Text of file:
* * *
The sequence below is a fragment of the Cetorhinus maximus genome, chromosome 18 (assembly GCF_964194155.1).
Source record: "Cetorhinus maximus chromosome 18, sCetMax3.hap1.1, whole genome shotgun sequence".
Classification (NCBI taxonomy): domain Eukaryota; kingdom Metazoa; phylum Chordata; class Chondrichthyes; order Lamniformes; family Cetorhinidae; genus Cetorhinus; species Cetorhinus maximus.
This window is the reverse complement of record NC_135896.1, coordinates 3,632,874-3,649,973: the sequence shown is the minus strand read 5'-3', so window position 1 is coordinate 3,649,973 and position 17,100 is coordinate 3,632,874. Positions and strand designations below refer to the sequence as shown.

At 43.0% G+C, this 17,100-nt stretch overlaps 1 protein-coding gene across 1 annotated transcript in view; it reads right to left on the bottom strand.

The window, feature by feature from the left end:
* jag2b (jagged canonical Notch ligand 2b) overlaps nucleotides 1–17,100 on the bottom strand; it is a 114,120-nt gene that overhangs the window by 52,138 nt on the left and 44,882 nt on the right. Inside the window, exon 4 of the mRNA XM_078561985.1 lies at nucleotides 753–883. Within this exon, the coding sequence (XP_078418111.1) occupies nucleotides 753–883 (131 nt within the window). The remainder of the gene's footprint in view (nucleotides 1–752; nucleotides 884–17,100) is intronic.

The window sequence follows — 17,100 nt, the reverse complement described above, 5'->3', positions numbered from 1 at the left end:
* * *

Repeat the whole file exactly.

The sequence below is a fragment of the Cetorhinus maximus genome, chromosome 18 (assembly GCF_964194155.1).
Source record: "Cetorhinus maximus chromosome 18, sCetMax3.hap1.1, whole genome shotgun sequence".
Classification (NCBI taxonomy): domain Eukaryota; kingdom Metazoa; phylum Chordata; class Chondrichthyes; order Lamniformes; family Cetorhinidae; genus Cetorhinus; species Cetorhinus maximus.
This window is the reverse complement of record NC_135896.1, coordinates 3,632,874-3,649,973: the sequence shown is the minus strand read 5'-3', so window position 1 is coordinate 3,649,973 and position 17,100 is coordinate 3,632,874. Positions and strand designations below refer to the sequence as shown.

At 43.0% G+C, this 17,100-nt stretch overlaps 1 protein-coding gene across 1 annotated transcript in view; it reads right to left on the bottom strand.

The window, feature by feature from the left end:
* jag2b (jagged canonical Notch ligand 2b) overlaps nucleotides 1–17,100 on the bottom strand; it is a 114,120-nt gene that overhangs the window by 52,138 nt on the left and 44,882 nt on the right. Inside the window, exon 4 of the mRNA XM_078561985.1 lies at nucleotides 753–883. Within this exon, the coding sequence (XP_078418111.1) occupies nucleotides 753–883 (131 nt within the window). The remainder of the gene's footprint in view (nucleotides 1–752; nucleotides 884–17,100) is intronic.

The window sequence follows — 17,100 nt, the reverse complement described above, 5'->3', positions numbered from 1 at the left end: